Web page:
The Munsters and the Addams: Who Really Reigns Supreme?

Who was your favorite creepy television couple? Was it Herman and Lily or Morticia and Gomez? Director Robert Corsini uncovers behind-the-scenes facts about both shows and their popularity in 2002’s “Behind the Fame: The Munsters/Addams Family.”

Surprisingly, some people think the “The Munsters” and “The Addams Family” are the same show. Superficial plot similarities and release dates that almost coincide could explain this. Both shows were about eccentric gothic families dealing with daily life struggles like raising children and fitting in with society. The characters featured in both shows drew inspiration from classic monster movies, vampires, werewolves, witches and even Frankenstein. They both took a humorous approach with a dark twist. How were they different, and how did they end up being so similar?

Meet the Munsters

“The Munsters” was a television sitcom that aired on CBS for two seasons. Its debut on September 24, 1964 marked the beginning of a seventy-episode run that ended on May 12, 1966. The show was intended to be a satirical look at monster movies of the era, but the characters were more amusing than scary, and the show’s content was wholesome and family oriented. The starring roles were filled by actors Fred Gwynne as Herman Munster and Yvonne DeCarlo as Lily, his wife. Eddie, played by Butch Patrick, was their only child. Other characters included Grandpa, Lily’s father, who was played by Al Lewis; and Marilyn, Lily’s niece, who was played by Beverly Owen and later Pat Priest. The family lived at 1313 Mockingbird Lane. Produced by the same creators as “Leave It to Beaver,” “The Munsters” was an instant classic. However, during its initial run, ratings were disappointing. With the popularity of color television shows, black-and-white shows had tough competition. In later years, the show found a significant fan base in syndication.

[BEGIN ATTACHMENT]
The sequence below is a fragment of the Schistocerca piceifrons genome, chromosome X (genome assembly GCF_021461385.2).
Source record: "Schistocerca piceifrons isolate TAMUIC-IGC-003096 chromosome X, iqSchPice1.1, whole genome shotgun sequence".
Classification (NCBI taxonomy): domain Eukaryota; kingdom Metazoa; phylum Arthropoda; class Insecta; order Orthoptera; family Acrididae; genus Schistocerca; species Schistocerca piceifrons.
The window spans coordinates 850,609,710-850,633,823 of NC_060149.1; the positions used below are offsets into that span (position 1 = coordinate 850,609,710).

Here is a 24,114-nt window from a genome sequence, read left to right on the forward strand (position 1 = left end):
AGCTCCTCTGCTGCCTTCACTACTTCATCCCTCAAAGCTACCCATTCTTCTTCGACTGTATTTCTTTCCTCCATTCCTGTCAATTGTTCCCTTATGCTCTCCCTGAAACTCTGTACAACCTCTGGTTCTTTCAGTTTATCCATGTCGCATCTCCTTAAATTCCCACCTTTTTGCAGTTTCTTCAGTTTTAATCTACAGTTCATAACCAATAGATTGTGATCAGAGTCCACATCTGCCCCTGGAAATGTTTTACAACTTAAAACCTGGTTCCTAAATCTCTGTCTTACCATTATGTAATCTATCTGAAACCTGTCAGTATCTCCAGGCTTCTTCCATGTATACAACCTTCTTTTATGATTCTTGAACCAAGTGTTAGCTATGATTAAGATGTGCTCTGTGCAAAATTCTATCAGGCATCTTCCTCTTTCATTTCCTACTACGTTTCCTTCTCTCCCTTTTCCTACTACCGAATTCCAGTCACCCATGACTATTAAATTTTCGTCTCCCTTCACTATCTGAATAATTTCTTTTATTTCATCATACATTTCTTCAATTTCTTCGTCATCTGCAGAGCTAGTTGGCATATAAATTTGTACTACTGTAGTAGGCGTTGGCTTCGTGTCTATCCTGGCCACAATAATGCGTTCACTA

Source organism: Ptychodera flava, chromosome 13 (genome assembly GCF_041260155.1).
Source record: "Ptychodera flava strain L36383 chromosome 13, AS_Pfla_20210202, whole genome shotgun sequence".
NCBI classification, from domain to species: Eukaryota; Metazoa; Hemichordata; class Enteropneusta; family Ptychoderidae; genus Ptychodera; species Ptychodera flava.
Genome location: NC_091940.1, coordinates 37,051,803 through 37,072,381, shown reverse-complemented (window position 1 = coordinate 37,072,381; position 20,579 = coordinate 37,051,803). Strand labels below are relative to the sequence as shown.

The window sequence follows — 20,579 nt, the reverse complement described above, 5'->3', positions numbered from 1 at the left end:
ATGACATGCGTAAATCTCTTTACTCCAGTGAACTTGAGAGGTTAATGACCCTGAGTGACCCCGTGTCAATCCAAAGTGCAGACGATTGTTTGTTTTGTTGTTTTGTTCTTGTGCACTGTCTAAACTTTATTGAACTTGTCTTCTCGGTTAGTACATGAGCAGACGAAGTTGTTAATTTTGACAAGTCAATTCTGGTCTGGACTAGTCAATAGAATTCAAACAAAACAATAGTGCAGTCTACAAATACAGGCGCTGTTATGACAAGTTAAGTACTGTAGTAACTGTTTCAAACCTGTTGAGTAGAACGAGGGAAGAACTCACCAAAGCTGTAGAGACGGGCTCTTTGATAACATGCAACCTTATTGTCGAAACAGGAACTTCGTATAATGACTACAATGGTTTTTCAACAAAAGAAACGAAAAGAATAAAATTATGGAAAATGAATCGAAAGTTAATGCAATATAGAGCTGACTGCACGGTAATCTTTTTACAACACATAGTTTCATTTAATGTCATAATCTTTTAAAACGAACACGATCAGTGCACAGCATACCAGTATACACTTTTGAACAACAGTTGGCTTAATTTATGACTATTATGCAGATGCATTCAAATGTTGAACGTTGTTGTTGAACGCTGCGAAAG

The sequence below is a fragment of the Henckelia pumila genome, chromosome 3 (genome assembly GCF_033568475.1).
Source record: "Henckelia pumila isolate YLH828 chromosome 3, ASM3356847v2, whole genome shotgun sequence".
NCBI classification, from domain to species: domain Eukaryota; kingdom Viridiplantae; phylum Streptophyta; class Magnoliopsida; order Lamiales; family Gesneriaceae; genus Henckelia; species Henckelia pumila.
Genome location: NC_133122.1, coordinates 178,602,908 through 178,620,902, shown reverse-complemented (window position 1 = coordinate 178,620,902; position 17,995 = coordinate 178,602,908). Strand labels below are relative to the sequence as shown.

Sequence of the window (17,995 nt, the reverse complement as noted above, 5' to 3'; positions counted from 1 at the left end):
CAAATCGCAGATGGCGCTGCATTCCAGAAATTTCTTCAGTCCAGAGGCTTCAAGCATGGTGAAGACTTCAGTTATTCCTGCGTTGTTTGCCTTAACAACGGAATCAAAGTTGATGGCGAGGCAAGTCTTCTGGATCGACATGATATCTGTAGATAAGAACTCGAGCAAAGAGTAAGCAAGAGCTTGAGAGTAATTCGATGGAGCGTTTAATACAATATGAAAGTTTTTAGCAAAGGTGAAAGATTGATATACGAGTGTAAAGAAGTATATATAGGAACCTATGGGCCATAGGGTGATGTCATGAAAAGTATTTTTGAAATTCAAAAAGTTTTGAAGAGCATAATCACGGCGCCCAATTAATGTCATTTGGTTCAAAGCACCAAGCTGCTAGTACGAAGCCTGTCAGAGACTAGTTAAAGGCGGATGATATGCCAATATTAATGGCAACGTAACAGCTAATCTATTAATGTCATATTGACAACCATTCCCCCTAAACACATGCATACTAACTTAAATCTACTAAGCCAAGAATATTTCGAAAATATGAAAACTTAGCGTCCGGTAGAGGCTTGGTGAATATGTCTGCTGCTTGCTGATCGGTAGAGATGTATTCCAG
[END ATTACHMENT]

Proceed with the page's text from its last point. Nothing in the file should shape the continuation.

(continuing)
Who Were the Addams Family?